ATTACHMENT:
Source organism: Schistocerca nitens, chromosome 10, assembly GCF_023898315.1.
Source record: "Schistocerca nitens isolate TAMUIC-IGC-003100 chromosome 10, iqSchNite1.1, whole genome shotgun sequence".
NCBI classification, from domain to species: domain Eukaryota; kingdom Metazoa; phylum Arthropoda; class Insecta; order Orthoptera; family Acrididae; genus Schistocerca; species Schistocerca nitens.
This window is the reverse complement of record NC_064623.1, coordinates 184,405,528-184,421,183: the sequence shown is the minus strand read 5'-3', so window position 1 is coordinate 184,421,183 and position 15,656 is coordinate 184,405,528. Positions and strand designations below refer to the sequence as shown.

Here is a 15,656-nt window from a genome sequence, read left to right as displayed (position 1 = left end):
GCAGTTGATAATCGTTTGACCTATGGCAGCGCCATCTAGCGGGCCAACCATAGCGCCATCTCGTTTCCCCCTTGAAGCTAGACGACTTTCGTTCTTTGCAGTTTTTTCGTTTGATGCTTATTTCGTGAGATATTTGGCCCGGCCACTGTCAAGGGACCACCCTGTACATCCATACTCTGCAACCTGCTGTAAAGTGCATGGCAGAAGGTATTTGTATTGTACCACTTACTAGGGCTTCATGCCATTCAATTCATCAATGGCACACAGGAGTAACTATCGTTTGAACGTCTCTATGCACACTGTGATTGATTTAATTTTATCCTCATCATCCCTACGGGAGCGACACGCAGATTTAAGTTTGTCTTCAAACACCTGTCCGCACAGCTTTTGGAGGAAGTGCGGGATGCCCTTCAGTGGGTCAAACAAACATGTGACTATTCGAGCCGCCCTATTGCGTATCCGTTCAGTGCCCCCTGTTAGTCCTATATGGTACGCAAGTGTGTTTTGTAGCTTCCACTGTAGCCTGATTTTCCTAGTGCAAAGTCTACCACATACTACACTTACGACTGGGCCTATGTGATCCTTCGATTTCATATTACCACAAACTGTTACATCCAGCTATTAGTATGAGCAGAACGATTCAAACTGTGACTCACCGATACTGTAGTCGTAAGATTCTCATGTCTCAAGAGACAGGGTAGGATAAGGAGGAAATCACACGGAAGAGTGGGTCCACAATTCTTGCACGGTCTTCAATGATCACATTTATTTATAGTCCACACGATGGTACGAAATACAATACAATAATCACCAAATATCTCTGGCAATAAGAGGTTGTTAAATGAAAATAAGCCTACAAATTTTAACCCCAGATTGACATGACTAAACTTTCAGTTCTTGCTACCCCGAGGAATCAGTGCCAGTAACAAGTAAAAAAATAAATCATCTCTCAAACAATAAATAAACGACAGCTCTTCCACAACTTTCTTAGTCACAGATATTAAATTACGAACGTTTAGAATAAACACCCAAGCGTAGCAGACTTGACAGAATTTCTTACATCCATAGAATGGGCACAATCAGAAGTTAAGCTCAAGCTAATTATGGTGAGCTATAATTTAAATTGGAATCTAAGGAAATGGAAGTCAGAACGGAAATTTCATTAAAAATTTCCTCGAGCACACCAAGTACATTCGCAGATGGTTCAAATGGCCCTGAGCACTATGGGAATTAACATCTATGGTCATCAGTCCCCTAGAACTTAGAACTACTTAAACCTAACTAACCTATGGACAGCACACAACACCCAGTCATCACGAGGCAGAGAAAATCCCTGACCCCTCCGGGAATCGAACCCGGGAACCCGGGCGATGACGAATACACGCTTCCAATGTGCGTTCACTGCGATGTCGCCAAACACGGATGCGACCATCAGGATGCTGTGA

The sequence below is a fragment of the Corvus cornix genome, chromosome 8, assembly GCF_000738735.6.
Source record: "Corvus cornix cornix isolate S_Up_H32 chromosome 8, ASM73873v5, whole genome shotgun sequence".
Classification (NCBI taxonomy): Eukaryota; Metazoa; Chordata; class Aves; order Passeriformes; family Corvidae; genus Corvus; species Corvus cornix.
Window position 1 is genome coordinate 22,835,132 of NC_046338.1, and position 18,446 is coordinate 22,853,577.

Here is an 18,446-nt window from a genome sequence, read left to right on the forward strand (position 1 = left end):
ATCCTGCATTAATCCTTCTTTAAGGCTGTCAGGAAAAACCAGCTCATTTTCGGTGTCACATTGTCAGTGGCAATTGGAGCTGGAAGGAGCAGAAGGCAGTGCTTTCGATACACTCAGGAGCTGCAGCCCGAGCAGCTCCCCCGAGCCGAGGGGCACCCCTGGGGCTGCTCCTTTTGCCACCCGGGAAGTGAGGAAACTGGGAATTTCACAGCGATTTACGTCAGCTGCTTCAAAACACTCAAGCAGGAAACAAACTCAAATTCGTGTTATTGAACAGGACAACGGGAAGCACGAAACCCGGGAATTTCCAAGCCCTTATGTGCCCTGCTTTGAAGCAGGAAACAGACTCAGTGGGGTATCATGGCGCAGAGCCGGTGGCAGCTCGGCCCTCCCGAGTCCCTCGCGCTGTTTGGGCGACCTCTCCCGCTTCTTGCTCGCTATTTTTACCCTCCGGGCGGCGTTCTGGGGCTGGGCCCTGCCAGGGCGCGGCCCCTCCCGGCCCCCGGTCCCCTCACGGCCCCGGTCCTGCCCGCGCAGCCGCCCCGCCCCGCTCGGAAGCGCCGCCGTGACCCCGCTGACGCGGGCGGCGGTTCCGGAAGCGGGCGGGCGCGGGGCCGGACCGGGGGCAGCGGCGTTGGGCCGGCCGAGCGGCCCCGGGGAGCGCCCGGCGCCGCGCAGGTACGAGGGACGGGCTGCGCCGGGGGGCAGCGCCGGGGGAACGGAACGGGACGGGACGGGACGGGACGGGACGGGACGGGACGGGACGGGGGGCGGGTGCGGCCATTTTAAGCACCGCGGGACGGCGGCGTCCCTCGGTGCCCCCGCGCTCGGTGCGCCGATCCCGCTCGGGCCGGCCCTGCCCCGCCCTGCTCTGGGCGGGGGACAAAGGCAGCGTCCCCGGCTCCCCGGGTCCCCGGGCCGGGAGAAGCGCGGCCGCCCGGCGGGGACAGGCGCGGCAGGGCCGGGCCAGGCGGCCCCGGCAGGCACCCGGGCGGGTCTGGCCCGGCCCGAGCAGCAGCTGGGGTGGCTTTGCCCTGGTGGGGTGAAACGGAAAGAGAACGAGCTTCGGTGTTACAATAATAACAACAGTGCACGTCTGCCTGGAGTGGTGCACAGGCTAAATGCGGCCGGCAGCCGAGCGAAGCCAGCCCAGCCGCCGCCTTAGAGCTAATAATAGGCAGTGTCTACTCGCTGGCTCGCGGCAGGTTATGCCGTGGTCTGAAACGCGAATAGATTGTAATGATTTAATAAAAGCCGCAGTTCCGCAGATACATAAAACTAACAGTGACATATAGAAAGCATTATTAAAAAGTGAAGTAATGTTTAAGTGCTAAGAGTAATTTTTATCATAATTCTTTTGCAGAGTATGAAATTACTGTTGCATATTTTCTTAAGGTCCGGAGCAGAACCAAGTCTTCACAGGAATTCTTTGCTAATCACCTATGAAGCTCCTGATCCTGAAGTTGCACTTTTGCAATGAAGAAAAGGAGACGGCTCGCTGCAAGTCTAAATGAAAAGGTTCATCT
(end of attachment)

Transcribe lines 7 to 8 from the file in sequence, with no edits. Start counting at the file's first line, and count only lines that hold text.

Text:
The sequence below is a fragment of the Corvus cornix genome, chromosome 8, assembly GCF_000738735.6.
Source record: "Corvus cornix cornix isolate S_Up_H32 chromosome 8, ASM73873v5, whole genome shotgun sequence".